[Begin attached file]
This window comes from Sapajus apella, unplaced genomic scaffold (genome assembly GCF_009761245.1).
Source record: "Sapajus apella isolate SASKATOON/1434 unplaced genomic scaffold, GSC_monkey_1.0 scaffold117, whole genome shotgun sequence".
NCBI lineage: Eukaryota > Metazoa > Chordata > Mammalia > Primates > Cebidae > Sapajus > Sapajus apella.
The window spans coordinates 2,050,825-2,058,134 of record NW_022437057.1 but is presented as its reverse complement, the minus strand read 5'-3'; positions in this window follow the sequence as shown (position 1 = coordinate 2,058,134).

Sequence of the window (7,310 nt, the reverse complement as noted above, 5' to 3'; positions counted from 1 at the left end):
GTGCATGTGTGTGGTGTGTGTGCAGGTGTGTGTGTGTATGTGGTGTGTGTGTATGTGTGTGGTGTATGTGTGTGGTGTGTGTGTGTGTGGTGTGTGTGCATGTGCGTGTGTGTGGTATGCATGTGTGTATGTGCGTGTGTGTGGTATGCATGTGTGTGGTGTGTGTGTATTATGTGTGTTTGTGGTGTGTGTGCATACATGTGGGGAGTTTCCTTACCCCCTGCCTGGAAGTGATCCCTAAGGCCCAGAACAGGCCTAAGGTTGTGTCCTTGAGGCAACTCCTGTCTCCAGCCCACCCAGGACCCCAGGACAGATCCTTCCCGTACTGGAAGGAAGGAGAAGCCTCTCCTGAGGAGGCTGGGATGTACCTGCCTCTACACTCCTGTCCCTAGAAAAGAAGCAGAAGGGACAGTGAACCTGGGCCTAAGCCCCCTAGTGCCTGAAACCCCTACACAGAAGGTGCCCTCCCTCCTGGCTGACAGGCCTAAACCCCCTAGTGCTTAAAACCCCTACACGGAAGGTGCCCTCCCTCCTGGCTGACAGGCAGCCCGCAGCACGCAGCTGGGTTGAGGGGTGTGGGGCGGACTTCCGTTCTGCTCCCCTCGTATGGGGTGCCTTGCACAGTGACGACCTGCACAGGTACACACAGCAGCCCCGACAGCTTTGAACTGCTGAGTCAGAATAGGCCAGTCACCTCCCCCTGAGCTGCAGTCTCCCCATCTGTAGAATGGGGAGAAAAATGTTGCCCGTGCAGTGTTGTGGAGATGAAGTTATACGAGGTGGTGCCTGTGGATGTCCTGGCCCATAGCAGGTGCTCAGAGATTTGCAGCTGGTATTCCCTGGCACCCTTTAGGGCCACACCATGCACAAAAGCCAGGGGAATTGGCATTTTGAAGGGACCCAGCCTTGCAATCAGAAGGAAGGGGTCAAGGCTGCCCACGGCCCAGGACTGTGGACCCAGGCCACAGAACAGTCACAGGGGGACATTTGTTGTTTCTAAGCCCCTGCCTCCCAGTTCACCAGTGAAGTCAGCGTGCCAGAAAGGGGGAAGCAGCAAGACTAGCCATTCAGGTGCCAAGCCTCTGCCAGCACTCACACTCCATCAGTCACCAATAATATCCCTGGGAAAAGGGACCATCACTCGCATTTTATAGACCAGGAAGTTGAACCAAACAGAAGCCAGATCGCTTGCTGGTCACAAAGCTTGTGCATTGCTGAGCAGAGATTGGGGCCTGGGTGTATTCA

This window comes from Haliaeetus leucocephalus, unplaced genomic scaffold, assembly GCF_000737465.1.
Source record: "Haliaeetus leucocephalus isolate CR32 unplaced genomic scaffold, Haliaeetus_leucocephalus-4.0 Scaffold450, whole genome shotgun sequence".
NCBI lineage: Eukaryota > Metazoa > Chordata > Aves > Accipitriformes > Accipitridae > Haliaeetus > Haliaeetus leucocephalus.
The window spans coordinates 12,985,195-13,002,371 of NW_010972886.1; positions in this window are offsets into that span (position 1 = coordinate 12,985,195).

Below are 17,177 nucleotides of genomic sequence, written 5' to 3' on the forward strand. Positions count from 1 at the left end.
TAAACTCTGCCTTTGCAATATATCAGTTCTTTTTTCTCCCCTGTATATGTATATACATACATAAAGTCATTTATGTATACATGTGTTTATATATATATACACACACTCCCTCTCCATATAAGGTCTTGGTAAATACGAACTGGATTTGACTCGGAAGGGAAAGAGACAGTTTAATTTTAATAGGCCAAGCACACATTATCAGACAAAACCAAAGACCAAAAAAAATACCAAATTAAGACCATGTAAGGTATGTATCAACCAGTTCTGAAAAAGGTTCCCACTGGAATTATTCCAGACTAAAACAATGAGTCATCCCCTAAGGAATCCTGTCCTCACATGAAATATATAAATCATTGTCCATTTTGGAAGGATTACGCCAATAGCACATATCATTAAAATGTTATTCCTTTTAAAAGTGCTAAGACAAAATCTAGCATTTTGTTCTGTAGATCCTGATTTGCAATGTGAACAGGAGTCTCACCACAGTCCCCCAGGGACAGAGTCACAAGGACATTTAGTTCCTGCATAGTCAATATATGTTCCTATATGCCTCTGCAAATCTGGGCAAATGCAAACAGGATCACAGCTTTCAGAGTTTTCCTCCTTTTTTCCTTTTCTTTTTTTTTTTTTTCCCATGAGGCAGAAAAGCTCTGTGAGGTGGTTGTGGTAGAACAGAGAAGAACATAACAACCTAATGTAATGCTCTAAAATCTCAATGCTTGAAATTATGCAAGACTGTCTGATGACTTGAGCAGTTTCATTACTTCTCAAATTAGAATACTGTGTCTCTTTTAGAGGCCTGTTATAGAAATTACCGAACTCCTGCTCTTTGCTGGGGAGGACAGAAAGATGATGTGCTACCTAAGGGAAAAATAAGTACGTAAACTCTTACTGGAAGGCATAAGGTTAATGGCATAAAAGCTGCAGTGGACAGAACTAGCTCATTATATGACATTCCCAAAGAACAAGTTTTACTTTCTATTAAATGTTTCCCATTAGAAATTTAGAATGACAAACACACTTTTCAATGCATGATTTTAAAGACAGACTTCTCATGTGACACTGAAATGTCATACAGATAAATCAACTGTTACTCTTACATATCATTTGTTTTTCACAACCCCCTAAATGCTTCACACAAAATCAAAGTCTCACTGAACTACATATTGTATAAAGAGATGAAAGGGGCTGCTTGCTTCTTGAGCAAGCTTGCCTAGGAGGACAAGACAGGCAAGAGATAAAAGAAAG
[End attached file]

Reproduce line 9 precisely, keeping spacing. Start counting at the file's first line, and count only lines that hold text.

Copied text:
NCBI lineage: Eukaryota > Metazoa > Chordata > Aves > Accipitriformes > Accipitridae > Haliaeetus > Haliaeetus leucocephalus.